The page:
Divorcing Couples have several options available to them regarding how to dissolve their marriage. Issues such as asset division, custody and parenting time, child support, and alimony, and other issues that come up in the context of divorce may be litigated, mediated, or arbitrated.
Litigation has its place. Some cases simply cannot be settled by Alternative Dispute Resolution.
Arbitration is an excellent tool for a binding decision on contested issues. It is private, less complicated than a courtroom trial and final. But, it is a private trial nonetheless where a third party will make decisions for you.
For many cases, mediation is the perfect alternative solution.
In the context of facilitative mediation, the mediator facilitates negotiation between the parties, as the name suggests. The goal is to assist the parties in having their interests addressed and acknowledged and for a durable compromise solution to be achieved.
Mediation takes place in the mediator’s office, usually a comfortable conference room, instead of in a bustling public courtroom.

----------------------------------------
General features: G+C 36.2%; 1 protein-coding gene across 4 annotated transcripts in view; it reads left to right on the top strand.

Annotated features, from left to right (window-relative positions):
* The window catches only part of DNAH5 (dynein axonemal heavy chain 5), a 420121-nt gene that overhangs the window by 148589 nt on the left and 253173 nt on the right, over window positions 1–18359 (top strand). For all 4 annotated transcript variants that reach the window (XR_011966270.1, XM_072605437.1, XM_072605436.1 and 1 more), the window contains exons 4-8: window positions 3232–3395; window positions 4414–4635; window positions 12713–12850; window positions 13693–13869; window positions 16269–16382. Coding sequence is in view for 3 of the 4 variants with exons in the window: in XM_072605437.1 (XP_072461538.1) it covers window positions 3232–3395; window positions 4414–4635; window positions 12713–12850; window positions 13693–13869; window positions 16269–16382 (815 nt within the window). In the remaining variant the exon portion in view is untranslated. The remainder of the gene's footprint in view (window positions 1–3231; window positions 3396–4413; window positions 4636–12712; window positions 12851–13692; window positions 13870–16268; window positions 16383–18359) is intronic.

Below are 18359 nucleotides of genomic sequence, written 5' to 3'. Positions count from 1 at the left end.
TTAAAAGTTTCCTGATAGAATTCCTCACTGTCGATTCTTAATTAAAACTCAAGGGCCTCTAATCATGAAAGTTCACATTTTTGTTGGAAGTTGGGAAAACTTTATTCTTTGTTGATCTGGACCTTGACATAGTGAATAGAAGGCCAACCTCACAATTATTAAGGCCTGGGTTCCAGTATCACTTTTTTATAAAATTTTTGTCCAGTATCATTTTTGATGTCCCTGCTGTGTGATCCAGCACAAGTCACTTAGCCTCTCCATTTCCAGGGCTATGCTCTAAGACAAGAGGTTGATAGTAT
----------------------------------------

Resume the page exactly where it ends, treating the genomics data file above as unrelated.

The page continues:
Mediation sessions are scheduled with the mediator, and begin and end at times set by the parties and the mediator. I was recently in court on a case for several hours (virtually the whole day) waiting to be called in order to present a motion to the judge. That doesn’t happen in mediation.
Mediation is voluntary and non-binding. This means that the parties have more control over the outcome of their family matter than in contexts where a decision is being made for you.
Mediation is private. There is no need to air dirty laundry in a public courtroom.
If you are interested in learning more about divorce mediation, please contact me at 978-877-5159 to schedule a consultation.